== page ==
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Mosquito breeding grounds from Hope to Richmond

Outdoor revellers beware: the number of nuisance mosquitoes is skyrocketing this year and youd best cover up when catching fresh air.

Outdoor revellers beware: the number of nuisance mosquitoes is skyrocketing this year and youd best cover up when catching fresh air.

According to Randy Heilbron, Fraser Healths West Nile virus co-ordinator, high water levels on the Fraser River and throughout the province have created a cozy breeding ground for what are known as nuisance mosquitoes a type that does not carry viruses.

Its pretty pockety, Heilbron said of the spots where bugs have begun hatching. All the way along the river from Hope . . . right down to the mouth of the river in Richmond.

Heilbron said traps have been spread out across the Fraser Valley region to trap and count the number of adult mosquitoes in each area and theres a big difference this year, he said.

Adult mosquitoes lay their eggs in the soil the previous year and by late spring and early summer, eggs then begin to hatch into mosquitoes when the flood waters rise. But many mosquito-wary communities across the province are working to control the number of eggs that become pests by spraying BTI, a type of larvicide that attacks mosquito larvae in the water.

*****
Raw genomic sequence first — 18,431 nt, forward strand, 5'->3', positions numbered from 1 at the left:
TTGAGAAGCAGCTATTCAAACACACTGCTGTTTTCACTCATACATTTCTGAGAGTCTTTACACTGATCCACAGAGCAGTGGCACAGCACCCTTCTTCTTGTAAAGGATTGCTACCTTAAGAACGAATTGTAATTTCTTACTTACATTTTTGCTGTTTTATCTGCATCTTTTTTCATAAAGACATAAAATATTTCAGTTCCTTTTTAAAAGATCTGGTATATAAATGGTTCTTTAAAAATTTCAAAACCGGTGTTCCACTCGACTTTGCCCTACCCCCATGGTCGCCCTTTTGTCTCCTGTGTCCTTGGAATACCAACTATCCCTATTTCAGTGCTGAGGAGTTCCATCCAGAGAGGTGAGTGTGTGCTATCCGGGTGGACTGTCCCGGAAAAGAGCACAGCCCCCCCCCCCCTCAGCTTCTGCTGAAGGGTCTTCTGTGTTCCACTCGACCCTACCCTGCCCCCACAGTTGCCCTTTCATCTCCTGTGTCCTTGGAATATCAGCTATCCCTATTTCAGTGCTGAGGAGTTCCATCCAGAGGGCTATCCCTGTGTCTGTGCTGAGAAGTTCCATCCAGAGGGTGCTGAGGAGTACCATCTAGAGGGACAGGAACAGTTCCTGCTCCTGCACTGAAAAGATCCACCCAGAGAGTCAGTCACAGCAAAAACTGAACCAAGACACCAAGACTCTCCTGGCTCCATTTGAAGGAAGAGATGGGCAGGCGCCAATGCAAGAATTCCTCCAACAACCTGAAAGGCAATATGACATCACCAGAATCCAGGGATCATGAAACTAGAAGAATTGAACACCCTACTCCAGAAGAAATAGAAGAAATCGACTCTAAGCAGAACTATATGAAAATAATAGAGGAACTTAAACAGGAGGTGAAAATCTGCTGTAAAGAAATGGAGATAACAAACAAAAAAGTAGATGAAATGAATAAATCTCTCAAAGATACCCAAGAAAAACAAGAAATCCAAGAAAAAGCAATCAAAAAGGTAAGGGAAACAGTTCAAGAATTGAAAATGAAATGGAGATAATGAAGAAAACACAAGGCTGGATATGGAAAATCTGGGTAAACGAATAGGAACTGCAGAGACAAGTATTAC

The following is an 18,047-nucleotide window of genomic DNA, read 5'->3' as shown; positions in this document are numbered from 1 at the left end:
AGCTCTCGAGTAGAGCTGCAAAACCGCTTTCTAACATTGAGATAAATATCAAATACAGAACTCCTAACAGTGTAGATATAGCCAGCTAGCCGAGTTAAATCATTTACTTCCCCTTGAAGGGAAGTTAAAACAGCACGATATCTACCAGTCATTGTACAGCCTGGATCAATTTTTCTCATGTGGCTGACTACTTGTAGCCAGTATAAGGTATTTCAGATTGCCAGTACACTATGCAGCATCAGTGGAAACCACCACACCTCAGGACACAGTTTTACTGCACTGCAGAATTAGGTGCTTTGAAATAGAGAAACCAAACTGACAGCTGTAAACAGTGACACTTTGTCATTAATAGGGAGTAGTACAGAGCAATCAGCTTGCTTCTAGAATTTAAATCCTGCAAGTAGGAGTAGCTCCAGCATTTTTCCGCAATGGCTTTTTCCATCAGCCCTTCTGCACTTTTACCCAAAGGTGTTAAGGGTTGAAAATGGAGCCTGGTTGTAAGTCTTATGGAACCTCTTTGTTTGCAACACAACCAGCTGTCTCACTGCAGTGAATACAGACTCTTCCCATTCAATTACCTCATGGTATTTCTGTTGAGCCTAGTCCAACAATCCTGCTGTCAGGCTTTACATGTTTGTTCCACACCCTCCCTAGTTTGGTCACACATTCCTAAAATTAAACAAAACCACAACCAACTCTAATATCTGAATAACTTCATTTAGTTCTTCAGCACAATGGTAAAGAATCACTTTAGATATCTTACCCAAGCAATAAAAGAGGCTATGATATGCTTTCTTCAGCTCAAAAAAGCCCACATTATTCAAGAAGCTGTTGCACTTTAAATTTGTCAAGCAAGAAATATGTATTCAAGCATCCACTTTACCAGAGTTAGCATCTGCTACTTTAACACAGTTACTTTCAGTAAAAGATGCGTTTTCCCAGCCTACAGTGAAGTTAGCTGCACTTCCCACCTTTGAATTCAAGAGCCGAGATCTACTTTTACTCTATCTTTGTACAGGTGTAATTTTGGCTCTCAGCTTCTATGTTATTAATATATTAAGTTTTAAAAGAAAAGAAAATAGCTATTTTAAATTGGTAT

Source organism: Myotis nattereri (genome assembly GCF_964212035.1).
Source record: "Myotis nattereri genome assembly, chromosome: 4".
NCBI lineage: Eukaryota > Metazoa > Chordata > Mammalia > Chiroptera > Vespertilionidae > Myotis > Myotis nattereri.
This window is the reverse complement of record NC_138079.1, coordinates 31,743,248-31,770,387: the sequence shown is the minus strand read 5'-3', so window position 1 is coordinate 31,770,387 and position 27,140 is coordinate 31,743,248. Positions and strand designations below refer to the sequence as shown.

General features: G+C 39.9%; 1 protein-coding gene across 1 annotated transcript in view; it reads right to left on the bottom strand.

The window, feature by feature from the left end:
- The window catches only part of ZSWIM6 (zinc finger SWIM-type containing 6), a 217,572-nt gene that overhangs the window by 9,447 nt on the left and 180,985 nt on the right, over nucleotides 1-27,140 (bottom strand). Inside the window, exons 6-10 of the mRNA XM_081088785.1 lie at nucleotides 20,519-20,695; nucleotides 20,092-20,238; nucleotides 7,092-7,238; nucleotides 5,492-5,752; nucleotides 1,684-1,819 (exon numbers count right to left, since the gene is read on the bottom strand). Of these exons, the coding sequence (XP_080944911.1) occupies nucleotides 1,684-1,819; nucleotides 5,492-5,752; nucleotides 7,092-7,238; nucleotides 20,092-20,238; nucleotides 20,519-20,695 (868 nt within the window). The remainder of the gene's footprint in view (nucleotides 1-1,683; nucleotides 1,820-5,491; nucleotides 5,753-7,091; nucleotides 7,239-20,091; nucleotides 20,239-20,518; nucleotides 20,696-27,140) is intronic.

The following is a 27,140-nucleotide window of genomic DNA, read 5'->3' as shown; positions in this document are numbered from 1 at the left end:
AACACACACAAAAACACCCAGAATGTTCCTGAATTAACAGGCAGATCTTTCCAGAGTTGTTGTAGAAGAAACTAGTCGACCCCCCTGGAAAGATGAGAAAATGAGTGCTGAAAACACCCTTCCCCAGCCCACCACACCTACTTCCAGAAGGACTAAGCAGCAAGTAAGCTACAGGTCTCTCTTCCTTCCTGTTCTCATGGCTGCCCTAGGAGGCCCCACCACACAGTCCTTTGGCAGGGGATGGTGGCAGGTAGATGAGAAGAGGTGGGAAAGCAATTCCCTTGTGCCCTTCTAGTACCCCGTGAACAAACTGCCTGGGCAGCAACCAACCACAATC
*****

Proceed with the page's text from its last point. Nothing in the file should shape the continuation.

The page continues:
Dirk Lewis, a mosquito control program manager with Morrow BioScience Ltd., has worked with the Fraser Valley Regional District to try to curb the number of bugs in the Fraser Valley region. Lewis said he and the mosquito control team have been spraying BTI along the waters edge from the Abbotsford-Mission area past Chilliwack and up to Hope.

Weve seen a difference in flood water and there are a lot more adult mosquitoes right along the Fraser River corridor, Lewis said.

But B.C. residents worried about West Nile will have to wait to see whether the summer will be a bad one for the virus. Heilbron said the number of vector mosquitoes those that carry viruses wont peak until midsummer.

Its too early to tell whether the West Nile virus will be a major problem this year, he said.

Heilbron said all B.C. residents should take precautions when outdoors. He suggested that people wear long-sleeved clothes with tight-woven fabric, use DEET-based bug spray and avoid the outdoors during high mosquito activity times early morning and late at night.

When travelling to areas known to be endemic to West Nile virus, people should also take extra precautions, he said.

nscallan@theprovince.com

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